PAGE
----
Ineye: Her Afro is a Crown of Knowledge and Unity

Ineye Komonibo & Friends

There she is, Ineye Komonibo (pronounces in-NAY-yay), a gorgeous carefree woman. She is standing on the far right in this image with two of her college roommates. All three women wear their hair out in huge afros, are dressed beautifully, and wear accomplishment on their shoulders with the same strength that they carry their black skin.

This image is floating in the virtual Twitter world with over 11 thousand likes and eight thousand retweets. Under it, the caption “the carefree black longhorn grads who ‘stole’ your admission #StayMadAbby.”

Thieves. How could these three women be thieves.

“I posted the picture [with that caption] because it was amazing to hear someone say that black students—not Latino, Asian, White—but that black students are not capable”

That someone, Abigail Fisher, the young woman who does not want race to be considered in college admissions, because her sub-par academics didn’t get her into the University of Texas over black students.

“It’s a form of psychological terrorism to tell black students that they are not enough.”

Terrorism. That’s a big word. Ineye is not shy to use it, because the way she sees it, the American education system is “fundamentally anti-black and black people constantly have to prove themselves.” Every single day when a person of color wakes up, they walk the streets in a society that “does damage to their psychy.”

Abigail Fisher is not an anomoly, she is a small part of a larger system that Ineye believes in anti-black.

Unfortunately, Ineye isn’t dreaming up an anti-black world, even U.S. Supreme Court Justice Antonin Scalia partakes in psychological terrorism. Justice Scalia speaks the same language as Abigail Fisher. In his eyes, black students are not ready for university education at a place like the University of Texas, which is where Ineye received her undergraduate degree in Public Relations with a minor in African American Studies, they belong in “lesser universities.” You’d think this U.S. Supreme Court Justice has enough knowledge to know that America has a pretty bitter history of giving black people lesser treatment, but here he is quoted in The Guardian backsliding.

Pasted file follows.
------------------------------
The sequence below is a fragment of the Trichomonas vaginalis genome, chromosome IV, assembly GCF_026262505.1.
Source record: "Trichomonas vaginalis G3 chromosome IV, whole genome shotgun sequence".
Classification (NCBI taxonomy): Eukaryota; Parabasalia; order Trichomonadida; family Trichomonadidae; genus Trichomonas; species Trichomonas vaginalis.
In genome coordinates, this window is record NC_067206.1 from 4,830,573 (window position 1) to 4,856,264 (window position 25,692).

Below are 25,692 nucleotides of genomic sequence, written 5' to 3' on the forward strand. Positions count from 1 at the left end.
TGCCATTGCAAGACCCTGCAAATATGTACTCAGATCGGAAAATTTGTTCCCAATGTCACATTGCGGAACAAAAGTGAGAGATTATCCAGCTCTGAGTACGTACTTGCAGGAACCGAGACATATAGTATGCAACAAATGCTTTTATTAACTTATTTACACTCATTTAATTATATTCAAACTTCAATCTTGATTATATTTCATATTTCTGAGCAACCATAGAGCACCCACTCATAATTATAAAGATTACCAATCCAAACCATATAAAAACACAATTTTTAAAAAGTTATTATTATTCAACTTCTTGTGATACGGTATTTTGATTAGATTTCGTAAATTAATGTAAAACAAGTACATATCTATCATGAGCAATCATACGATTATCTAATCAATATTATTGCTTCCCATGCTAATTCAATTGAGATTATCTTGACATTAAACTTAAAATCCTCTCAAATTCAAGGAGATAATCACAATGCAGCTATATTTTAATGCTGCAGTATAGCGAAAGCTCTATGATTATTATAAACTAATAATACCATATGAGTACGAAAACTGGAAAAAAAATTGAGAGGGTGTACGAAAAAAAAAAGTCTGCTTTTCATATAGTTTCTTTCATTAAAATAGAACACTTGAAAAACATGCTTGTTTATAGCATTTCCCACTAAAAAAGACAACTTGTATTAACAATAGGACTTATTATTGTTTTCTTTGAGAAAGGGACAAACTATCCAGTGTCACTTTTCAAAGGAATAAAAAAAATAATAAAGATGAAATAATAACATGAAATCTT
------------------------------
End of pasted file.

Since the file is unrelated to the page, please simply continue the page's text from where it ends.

Ineye doesn’t just have a say about the serious stuff going on in American news, like Affirmative Action, she also dabbles in social media sensations. Before we get into that, I’d like y’all to get to know Ms. Ineye Komonibo some more!


The recent University of Texas at Austin graduate is 23 years old and from Houston. Ineye describes Houston as an international community with a strong Nigerian population. She herself is Nigerian, but in the last couple of years has adopted a black radical identity.

“I’m at a very interesting place in my life where my perspective about a lot of things turned out to be wrong. Anyone familiar with Nigerian culture knows that it is patriarchal. We are socialized from a young age to see the world in a specific way,” she goes to describe her upbringing as very conservative. However, a couple of years ago, Ineye experienced a shift.

“I realized that I was black. That as a woman, my gender is something that can hinder me in society. I realized that a lot of people are oppressed.”


Ineye describes herself as the kind of person people get tired of, not because she’s always hyped up on sugar, but because she’s very conscious of oppression and her mind is constantly at work—she’s the kind of person who is “super aware.”

“I’m Nigerian, but I am a black feminist. I’m a Christian, but I believe everyone deserves rights. My parents, sometimes, I think they get tired of hearing me talk about race and sexism.”

Earlier, I mentioned that Ineye partakes in what some would call social media hype.

About two weeks ago, Ayesha Curry sent out this tweet:

Ayesha Curry Tweet

Since then, the social media world has been afire. Some women support her modesty, while others feel that she is shaming other women for choosing to show more skin. Men, for the most part, have praised Ayesha though their reason for uplifting her may indicate more implicit thoughts about a woman’s body, sexuality, and the male gaze than we think.